And on December twenty-fifth, I heard a collective sigh of relief from them.
The big push of Christmas Eve services, Advent devotions, and Christmas Day celebrations are finally over.
Now, many of them begin vacations, plan for more low-key services in the weeks ahead, and are generally enjoying the relief of being done with the pressure of Christmas.
All the Visitors
One of the realities of planning for Christmas worship is that the worship services of Christmas are some of the best attended services every year.
We put out special advertising, so that people looking for a church can find us. We have special bulletin announcements for visitors. For that night, we make sure to use all of our best practices of hospitality and welcoming.
And it’s true. There are many visitors in church on Christmas Eve.
Extended family often comes.
First time visitors and neighbors pop in.
And we – the church – we give those services our best. Preachers polish their sermons a little bit extra. We recruit added musicians and volunteers. There are extra rehearsals leading up to December 24.
But … what if December 24 doesn’t matter as much as we think?
What Comes Next?
It makes some sense. In my experience, that first Sunday after Christmas Day has always been the lowest attendance Sunday of the year.
What a perfect day for a vacation Sunday!
But, what if that Sunday is actually the most important Sunday for our visitors and outreach?
What happens to the visitor who came on Christmas Eve, and wants to experience what Sunday worship is like? What will they find when they show up on that very next Sunday morning?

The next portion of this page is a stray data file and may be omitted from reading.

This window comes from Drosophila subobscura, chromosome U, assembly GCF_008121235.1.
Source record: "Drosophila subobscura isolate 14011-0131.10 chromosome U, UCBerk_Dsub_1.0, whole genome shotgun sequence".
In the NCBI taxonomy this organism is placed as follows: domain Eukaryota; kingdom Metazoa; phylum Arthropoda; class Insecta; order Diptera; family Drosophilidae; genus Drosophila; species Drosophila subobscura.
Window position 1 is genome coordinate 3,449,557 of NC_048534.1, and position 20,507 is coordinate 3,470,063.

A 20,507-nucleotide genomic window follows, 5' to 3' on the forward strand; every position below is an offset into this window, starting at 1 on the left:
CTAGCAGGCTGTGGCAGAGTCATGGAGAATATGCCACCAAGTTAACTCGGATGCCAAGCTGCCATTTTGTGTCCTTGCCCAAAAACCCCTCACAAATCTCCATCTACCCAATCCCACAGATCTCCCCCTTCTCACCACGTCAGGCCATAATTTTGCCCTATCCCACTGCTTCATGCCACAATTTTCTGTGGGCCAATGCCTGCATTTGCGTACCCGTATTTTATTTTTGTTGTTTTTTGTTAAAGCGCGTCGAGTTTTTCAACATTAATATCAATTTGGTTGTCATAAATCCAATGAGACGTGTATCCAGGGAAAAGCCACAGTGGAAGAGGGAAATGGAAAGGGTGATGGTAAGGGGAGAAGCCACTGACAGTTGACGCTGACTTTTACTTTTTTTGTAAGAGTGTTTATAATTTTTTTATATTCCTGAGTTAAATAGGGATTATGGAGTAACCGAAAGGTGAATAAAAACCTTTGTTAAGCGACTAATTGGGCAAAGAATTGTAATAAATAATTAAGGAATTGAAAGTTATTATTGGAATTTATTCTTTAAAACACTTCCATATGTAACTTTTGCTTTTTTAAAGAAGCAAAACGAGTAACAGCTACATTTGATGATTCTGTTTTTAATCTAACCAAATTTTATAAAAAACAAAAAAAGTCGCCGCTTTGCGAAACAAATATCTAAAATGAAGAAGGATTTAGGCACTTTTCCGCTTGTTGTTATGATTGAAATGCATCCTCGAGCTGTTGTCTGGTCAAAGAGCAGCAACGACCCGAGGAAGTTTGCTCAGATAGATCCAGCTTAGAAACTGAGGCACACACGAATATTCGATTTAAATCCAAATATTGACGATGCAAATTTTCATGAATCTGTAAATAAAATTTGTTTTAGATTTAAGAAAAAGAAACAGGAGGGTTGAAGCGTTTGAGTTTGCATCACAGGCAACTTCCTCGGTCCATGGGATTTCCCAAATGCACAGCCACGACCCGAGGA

Key Visitor Sundays
We focus on the festivals of the church. They days of highest attendance.
I have come to the conclusion that the most important Sundays are always the Sunday after.
The day that visitors – after experiencing the powerful festival worship – come back, looking for a community to call home.
- The first Sunday after Easter.
- The first Sunday after Christmas Day.
- The first Sunday after New Year’s Day (New Year’s Resolutions kick in, bringing people looking for a new Sunday morning routine).
How many opportunities have we missed to welcome new people into our communities, because we are distracted by the big worship events?
It really is the story of the season.
People are looking everywhere for a king. They are expecting a revolution. A throne. Wealthy and flashy – a big show. And it is while everyone is looking and waiting for that big thing that the miracle happens – largely unnoticed. An unexpected child, born in an unexpected way, in an unexpected place.
Planning for Welcome
I get it. Really I do.
Once Christmas is done, I am ready for a rest. Ready to take a break. After Easter morning, I want to just nap and not even think about the coming Sunday.
But if we want to really welcome visitors, we have to change our patterns.
We have to anticipate the second visit as much as the first – to offer as warm a welcome on the first Sunday after as we do at the big festivals. To pay as much attention to our worship and preaching on those days.
Clergy, worship leaders, volunteers: We are coming up on some of the most important days of worship for people who are looking for a community to belong to.
Will they feel welcomed?